How to declare a const array in TypeScript

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Borislav Hadzhiev

Last updated: Feb 16, 2022

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Declare a const array in TypeScript #

Use a const assertion to declare a const array in TypeScript, e.g. const arr = [10, 5] as const. Const assertions enable us to set the elements of an array to readonly, indicating to the language that the type in the expression will not be widened (e.g. from [1, 2] to number[]).

index.ts
// 👇️ const arr: readonly [10, 5] const arr = [10, 5] as const; function multiply(a: number, b: number) { return a * b; } console.log(multiply(...arr)); // 👉️ 50

We used a const assertion to declare a const array.

The multiply function takes exactly 2 arguments of type number, but we have an array containing the 2 numbers.

A const assertion enables us to tell TypeScript that the array can only ever have 2 elements of type number and it's going to be the exact 2 numbers we provided when declaring the array.

The array's type will never be widened, e.g. from [10, 5] to number[].

The array in the example becomes a readonly tuple, so its contents cannot be changed and we are able to safely unpack the two numbers in a call to the multiply function.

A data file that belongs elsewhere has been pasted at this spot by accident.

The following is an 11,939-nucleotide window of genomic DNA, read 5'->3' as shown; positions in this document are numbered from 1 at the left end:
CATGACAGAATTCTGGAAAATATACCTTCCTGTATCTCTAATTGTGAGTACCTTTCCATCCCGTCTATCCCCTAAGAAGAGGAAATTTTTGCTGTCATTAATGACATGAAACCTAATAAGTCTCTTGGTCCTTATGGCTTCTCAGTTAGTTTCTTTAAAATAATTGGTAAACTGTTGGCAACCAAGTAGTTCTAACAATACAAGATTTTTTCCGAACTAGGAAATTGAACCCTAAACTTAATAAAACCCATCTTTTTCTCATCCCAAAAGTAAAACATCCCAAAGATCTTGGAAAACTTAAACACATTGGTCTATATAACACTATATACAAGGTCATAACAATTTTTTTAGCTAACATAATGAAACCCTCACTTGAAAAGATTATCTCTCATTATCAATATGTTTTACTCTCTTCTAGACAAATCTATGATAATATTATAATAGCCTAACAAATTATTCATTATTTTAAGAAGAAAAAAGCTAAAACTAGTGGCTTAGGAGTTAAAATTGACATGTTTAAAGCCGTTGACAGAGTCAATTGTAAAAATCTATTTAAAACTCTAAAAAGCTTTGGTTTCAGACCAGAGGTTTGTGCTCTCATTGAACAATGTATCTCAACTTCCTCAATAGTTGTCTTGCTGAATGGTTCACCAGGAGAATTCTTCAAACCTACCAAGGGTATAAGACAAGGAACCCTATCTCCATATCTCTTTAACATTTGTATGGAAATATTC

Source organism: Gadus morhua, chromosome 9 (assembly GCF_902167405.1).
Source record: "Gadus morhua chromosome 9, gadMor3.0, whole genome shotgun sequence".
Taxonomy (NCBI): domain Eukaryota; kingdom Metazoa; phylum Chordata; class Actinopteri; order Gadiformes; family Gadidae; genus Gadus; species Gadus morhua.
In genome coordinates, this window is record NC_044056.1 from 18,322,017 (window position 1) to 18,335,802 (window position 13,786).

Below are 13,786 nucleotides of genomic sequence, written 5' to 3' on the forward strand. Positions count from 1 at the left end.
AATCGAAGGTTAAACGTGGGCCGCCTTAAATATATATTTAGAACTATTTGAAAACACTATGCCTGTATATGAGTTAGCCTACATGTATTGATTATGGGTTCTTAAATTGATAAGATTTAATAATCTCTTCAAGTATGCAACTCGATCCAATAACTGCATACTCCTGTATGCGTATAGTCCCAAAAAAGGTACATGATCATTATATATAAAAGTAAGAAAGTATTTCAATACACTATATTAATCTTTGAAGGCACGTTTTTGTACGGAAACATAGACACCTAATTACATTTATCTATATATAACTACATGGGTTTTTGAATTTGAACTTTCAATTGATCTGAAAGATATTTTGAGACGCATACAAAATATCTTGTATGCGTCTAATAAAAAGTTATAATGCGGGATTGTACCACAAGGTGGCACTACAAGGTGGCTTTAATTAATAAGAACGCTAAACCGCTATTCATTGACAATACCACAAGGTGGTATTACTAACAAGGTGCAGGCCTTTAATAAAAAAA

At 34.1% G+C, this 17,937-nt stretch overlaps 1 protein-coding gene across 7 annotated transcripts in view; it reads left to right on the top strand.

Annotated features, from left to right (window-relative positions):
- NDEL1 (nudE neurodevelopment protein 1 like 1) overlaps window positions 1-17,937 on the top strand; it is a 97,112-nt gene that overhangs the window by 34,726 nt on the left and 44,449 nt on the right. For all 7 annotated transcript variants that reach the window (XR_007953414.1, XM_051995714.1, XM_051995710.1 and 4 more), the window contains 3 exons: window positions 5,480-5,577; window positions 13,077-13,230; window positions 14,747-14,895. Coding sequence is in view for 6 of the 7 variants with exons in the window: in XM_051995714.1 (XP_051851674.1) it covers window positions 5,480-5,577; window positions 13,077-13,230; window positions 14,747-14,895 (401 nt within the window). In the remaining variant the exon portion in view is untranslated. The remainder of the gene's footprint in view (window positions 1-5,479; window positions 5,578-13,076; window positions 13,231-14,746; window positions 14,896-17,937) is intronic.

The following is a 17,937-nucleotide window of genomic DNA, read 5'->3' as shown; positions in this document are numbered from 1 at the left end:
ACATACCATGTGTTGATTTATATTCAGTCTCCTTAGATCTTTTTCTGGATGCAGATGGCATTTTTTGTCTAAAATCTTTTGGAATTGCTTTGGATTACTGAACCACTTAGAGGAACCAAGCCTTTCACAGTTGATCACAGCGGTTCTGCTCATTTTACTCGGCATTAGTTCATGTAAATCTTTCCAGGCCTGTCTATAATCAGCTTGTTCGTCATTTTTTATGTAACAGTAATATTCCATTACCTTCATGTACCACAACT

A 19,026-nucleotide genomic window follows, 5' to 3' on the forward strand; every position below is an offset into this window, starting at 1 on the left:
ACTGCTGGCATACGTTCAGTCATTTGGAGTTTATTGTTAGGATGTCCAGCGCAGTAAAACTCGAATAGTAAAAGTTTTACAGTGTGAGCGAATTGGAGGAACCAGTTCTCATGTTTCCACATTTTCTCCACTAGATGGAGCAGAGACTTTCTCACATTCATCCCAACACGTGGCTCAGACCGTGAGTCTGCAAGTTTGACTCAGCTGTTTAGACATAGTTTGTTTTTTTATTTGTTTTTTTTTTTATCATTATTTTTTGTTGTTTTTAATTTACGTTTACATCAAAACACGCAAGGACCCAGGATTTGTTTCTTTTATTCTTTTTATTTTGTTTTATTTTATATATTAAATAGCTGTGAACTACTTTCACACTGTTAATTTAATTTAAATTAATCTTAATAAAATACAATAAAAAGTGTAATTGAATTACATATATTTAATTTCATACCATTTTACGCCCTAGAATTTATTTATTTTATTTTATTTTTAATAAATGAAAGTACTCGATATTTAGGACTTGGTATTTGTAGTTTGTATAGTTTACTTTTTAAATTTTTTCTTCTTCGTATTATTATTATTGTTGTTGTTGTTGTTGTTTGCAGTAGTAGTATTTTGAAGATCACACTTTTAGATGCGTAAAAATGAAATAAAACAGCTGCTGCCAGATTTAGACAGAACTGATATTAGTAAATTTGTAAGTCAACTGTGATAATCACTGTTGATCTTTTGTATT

You can access the elements of the array just like you would access the elements of any other array.

index.ts
// 👇️ const arr: readonly [10, 5] const arr = [10, 5] as const; console.log(arr[0]); // 👉️ 10 console.log(arr[1]); // 👉️ 5

If you try to change the contents of the array, you would get an error.

index.ts
// 👇️ const arr: readonly [10, 5] const arr = [10, 5] as const; // ⛔️ Error: Property 'push' does not exist on // type 'readonly [10, 5]'. arr.push(15);

We used a const assertion, so the array is now a readonly tuple, whose contents cannot be changed and attempting to do so causes an error during development.

If we try to call the multiply function without declaring the const assertion, we would get an error.

index.ts
const arr = [10, 5]; function multiply(a: number, b: number) { return a * b; } // ⛔️ Error: A spread argument must either have // a tuple type or be passed to a rest parameter. console.log(multiply(...arr)); // 👉️ 50

TypeScript warns us that there is no way of knowing that the contents of the array have not changed between its declaration and the time the multiply function was called.

Had we used a const assertion to declare a const array, TypeScript would know that the array's contents will not change between its declaration and the function invocation.
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